At the Bethlehem Public Library
Come learn about the Sephardic Jews of Spain in a presentation by noted speaker/researcher Geoffrey Brahmer at 7 p.m., September 27, in the Bethlehem Public Library. “A Golden Thread of History” is a power-point presentation that focuses on the Jewish experience in Spain from the Visigoths to the Spanish Inquisition in 1492.
A Golden Thread of History: The Sephardic Experience in Spain
A Golden Thread of History: TheSephardic Experience in Spain is an hour power-point presentation that focuses on the Jewish experience in Spain from the Visigoths to the Spanish Inquisition in 1492. The first written mention of Sephardic is mentioned in the Biblical Book of Obadiah. While it is possiblethat Jews first settled in the Iberian Peninsula with Phoenician traders as early as the 10 Century BCE, or perhaps, later as refugees with the destruction of the Temple in Jerusalem to the Babylonians in the 6thcentury BCE, it is more likely that Jews moved into Iberia after the Destruction of the Second Temple during the Roman Empire in 70 CE. The first known historical evidence of Jews in the Iberian Peninsula is a gravestone, dated into the 3rdcentury CE, with a Hebrew name, Salomonula.
Sephardic Jews lived in Spain for more than 1200 years. While living as a minority among their more powerful neighbors, they created a unique, multi-cultural perspective that incorporated influences from Judaic, Islamic and Christian cultures. Jews served as counselors and diplomats to both Islamic Caliphs and Christian Kings. They also existed in all classes, and they were merchants, traders, physicians, artisans, bankers, and farmers. In Spain, Jews introduced golden threads to the Iberian Peninsula. As some of the first goldsmiths in Spain, they introduced the use of gold in dress, illuminated manuscripts, and art. Jews were also transmitters of language, poetry,history, architecture, math, the sciences, music, medicine, and theology. The presentation will highlight some of important developments in the Golden Ages of Jews in Spain, including the work of Yehuda Ha-Levi (a poet born in Toledo) and Moses Maimonides (a physician/rabbi/philosopher born in Cordova)). Both of these men reflected upon what it meant to be Jews living in the Diaspora. From them, we discover some of the richest poetic and intellectual developments of Jews Spain, but we also see some of the earliest yearnings of Diaspora Jews for a homeland that they can call their own.
Jewish Mysticism also evolved in Spain. Jewish mystics in Spain helped found and develop the Kabbalah. These mystics journeyed inside themselves to see and to discover the brokenness of their own souls (and that of the universe). The answered the call to be become healers and bearers of light in all the dark places of the cosmos.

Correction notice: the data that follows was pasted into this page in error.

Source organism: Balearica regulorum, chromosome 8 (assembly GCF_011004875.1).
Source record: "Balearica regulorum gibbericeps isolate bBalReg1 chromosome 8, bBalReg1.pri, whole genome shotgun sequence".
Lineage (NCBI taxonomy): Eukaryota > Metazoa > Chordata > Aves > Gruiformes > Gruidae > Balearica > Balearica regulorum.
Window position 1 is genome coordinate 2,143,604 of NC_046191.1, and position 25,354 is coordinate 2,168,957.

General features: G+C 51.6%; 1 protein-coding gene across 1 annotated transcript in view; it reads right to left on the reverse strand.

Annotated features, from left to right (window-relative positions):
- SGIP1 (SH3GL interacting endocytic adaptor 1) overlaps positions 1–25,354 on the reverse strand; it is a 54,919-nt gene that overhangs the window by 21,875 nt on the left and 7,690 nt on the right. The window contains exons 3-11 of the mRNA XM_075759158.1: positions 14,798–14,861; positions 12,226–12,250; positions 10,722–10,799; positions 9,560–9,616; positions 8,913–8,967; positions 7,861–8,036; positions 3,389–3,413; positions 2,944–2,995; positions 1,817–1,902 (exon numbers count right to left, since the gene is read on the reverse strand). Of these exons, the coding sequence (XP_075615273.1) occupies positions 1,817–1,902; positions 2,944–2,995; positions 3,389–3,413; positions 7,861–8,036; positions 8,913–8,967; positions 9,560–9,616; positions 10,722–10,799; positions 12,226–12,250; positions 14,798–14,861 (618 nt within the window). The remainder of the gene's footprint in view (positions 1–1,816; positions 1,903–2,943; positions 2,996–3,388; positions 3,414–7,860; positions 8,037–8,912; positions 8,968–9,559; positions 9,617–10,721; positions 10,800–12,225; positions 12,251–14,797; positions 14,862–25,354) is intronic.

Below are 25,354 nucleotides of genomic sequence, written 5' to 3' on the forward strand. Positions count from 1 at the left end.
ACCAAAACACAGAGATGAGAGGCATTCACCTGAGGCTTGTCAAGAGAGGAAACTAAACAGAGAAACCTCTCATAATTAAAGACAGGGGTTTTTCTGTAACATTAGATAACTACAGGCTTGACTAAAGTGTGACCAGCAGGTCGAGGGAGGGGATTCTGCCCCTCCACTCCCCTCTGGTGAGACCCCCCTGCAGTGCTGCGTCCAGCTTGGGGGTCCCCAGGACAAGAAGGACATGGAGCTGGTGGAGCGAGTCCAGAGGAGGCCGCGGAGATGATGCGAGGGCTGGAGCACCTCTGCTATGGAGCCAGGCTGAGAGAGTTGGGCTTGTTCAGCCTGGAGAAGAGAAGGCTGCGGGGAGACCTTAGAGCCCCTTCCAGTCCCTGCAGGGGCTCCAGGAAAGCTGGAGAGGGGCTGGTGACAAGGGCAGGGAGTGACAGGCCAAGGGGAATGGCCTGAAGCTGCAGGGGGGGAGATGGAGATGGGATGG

Yet, all was not “golden” for Jews in Spain. As a minority, often only protected by Caliphs and Kings, Jews were always vulnerable to political, economic, social and religious changes taking place in society. These changes often lead to discrimination, segregation, loss of possessions, or even their very lives. This happens multiple times throughout the centuries, with both Visigoth and Muslim invaders, as well as under Christian feudal Lords, Kings and Queens, culminating in the Spanish Inquisition and in the final Jewish expulsion of Jews in Spain under King Ferdinand and Queen Isabella in 1492. Yet, in Spain, there is not one Jewish Diaspora, there are several.
The Spanish Inquisition is often forgotten by most people today. It should not be. For over a century, cycles of violence in Spain against Jews led to hundreds of thousands of forced conversions, massacres, and ultimately, the expulsion of all the Jews from Spain during the Jewish Holiday of Tisha B’av in 1492. A few days later Christopher Columbus sailed for the “New World.” On his ships, there were also several Jews.
The Inquisition is a historical precursor of the Holocaust. In addition, what began with Jewish Christian converts would later expand to Jews, Muslims, Protestants, and many Catholic “heretics.” From the Inquisition derives modern methods of torture which will later be used by tyrants, and modern nations against political prisoners, including water torture.
Yet, although Jews were expulsed from Spain, from their experience of suffering as a people, new understandings of art, history, music, liturgy, lamentation also emerge as part of the human experience in the world, and universe. In fact, the Jewish Diaspora, like all the Jewish Diasporas become a golden thread in the history of humanity. As the Zohar notes, from the broken shell of suffering humanity, new light can also explode, infiltrating all the dark places of both the soul and the evolving universe. This talk was developed in prayer, and in remembrance of the many Jewish victims before, during and after the Spanish Inquisition. In remembering them, may they teach us how to become better human beings in our own nations, times, and world. Tikon Olam!
Geoffrey Brahmer, M.Div., 30 Newman Way, Arlington, MA 02476, firstname.lastname@example.org